Tuesday, January 1, 2013

GOARCH - USCCB cosign support of online child protections

WASHINGTON, D.C., December 28, 2012 (Zenit.org) - The U. S. Conference of Catholic Bishops (USCCB) Department of Communications and the Greek Orthodox Archdiocese of America issued the following statement in support of the Federal Trade Commission's revisions to the Children's Online Privacy Protection Act (COPPA) that were announced on December 20. Why, with years of SCOBA and now the episcopal assembly, are we still making ecumenical declarations along jurisdictional lines? Orthodoxy gets the most worldwide attention when it acts in concert with other large religious bodies. Would it not have been a visible and strong sign of Orthodox unity if the Assembly of Bishops' Committee for Ecumenical Relations (on which four juridictions are represented) had been the Orthodox "side" of the statement?

"We applaud the Federal Trade Commission and Chairman Jon Leibowitz for these important steps to keep children safe in the ever-evolving digital world," said Helen Osman, Secretary of Communications for the USCCB. "The Commission is to be especially commended for setting guidelines for website operators regarding the release of children's personal information to companies and for reasonable procedures for data retention and deletion."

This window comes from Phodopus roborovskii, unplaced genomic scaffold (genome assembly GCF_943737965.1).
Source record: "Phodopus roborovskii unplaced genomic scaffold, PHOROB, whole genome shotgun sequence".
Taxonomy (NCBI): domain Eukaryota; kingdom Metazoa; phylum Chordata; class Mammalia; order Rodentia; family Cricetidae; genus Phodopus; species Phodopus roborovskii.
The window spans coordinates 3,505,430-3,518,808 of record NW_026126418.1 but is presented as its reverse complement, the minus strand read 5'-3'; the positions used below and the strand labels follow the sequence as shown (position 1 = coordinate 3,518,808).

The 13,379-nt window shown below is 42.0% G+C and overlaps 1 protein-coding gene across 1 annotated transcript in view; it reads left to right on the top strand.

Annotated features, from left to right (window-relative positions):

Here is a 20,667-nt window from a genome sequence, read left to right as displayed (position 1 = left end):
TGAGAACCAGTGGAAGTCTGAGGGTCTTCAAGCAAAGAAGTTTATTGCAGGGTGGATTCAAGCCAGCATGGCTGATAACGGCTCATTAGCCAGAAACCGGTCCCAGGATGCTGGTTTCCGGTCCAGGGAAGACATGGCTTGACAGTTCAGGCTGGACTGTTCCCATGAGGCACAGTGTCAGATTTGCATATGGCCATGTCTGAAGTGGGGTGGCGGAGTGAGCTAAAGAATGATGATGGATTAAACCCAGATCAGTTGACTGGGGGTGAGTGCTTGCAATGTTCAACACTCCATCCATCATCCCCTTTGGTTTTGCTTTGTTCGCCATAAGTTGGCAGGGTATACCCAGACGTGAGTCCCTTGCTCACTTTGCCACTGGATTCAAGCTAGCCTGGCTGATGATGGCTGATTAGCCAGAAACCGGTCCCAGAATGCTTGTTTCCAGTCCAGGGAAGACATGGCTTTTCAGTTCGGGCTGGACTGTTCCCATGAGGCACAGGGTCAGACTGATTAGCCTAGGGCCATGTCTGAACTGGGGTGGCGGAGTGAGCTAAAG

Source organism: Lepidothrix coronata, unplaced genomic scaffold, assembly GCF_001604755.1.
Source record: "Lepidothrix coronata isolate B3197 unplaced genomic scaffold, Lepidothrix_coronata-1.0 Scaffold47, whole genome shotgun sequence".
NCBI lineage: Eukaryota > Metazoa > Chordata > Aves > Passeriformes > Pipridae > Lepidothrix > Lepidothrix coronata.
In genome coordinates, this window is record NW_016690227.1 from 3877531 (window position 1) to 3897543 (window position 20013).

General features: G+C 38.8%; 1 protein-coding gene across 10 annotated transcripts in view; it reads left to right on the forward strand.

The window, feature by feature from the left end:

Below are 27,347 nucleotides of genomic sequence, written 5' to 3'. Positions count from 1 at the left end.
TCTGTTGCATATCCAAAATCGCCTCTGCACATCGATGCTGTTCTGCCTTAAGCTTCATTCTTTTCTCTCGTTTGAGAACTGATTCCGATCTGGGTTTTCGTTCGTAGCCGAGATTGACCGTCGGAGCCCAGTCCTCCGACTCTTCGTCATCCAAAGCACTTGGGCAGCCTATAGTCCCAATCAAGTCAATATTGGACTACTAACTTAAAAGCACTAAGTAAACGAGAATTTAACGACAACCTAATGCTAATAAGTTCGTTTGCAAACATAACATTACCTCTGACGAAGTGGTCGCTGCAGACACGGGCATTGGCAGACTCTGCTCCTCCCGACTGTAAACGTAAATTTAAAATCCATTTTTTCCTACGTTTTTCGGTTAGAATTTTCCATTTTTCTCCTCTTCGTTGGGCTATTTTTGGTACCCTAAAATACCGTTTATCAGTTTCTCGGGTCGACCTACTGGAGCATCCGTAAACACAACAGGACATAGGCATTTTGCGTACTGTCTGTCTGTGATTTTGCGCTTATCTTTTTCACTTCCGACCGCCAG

COPPA was passed by Congress in 1998 and is designed to enable parents to decide how and whether Internet companies and operators can collect and use personal information from children under the age of 13.

"These revisions are greatly needed by the parents and families in our parishes who continue to express to us their concerns about keeping their children safe online," said Father Mark Arey, Ecumenical Officer of the Greek Orthodox Archdiocese of America."In particular, they often speak about their concern about collection of their children's personal information (such as photos, videos and geolocation information) and so we are pleased that the new COPPA rules address this."

The USCCB and the Greek Orthodox Archdiocese of America represent over 77 million people in the United States and are committed to a safe Internet environment, especially for children. In the spring of 2013 the USCCB Committee on Communications and the Greek Orthodox Church of America will release an online Digital Safety Guide for parents and faith communities.


  1. I'm willing to bet that the USCCB went to the Greeks thinking they speak for all Orthodox in this country out of ignorance of the current political and canonical issues of the Orthodox at the moment. Having said that, it would have been appropriate for the GOA to tell the USCCB they would take it to the entire church for consideration instead of signing without the rest of the church in order not to loose face with the USCCB.

  2. On the Assembly of Canonical Orthodox Bishop's Committee for Church and Society web site under News and Events there are "No documents found."

    Maybe the Catholics went to the GOA because they thought there would be a better chance of getting a response from them.

    And doesn't the GOA have more Orthodox in the U.S. than all the other jurisdictions combined? So... while they don't "technically" speak for all Orthodox on the U.S., they do represent more than any other Orthodox Church here.